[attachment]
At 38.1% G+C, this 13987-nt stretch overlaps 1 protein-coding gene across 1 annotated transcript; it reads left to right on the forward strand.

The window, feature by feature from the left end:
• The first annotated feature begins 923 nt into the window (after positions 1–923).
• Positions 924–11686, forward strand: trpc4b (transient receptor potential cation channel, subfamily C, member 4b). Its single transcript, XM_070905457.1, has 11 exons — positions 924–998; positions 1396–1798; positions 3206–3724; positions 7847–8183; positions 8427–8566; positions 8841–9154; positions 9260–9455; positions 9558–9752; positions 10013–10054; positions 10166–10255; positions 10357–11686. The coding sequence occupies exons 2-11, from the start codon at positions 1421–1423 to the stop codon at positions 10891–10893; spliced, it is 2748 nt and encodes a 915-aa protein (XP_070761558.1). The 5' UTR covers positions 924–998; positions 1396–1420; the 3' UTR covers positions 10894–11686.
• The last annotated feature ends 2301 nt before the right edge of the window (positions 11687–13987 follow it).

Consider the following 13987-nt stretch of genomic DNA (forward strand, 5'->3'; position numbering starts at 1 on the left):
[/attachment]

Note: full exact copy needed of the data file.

At 38.1% G+C, this 13987-nt stretch overlaps 1 protein-coding gene across 1 annotated transcript; it reads left to right on the forward strand.

The window, feature by feature from the left end:
• The first annotated feature begins 923 nt into the window (after positions 1–923).
• Positions 924–11686, forward strand: trpc4b (transient receptor potential cation channel, subfamily C, member 4b). Its single transcript, XM_070905457.1, has 11 exons — positions 924–998; positions 1396–1798; positions 3206–3724; positions 7847–8183; positions 8427–8566; positions 8841–9154; positions 9260–9455; positions 9558–9752; positions 10013–10054; positions 10166–10255; positions 10357–11686. The coding sequence occupies exons 2-11, from the start codon at positions 1421–1423 to the stop codon at positions 10891–10893; spliced, it is 2748 nt and encodes a 915-aa protein (XP_070761558.1). The 5' UTR covers positions 924–998; positions 1396–1420; the 3' UTR covers positions 10894–11686.
• The last annotated feature ends 2301 nt before the right edge of the window (positions 11687–13987 follow it).

Consider the following 13987-nt stretch of genomic DNA (forward strand, 5'->3'; position numbering starts at 1 on the left):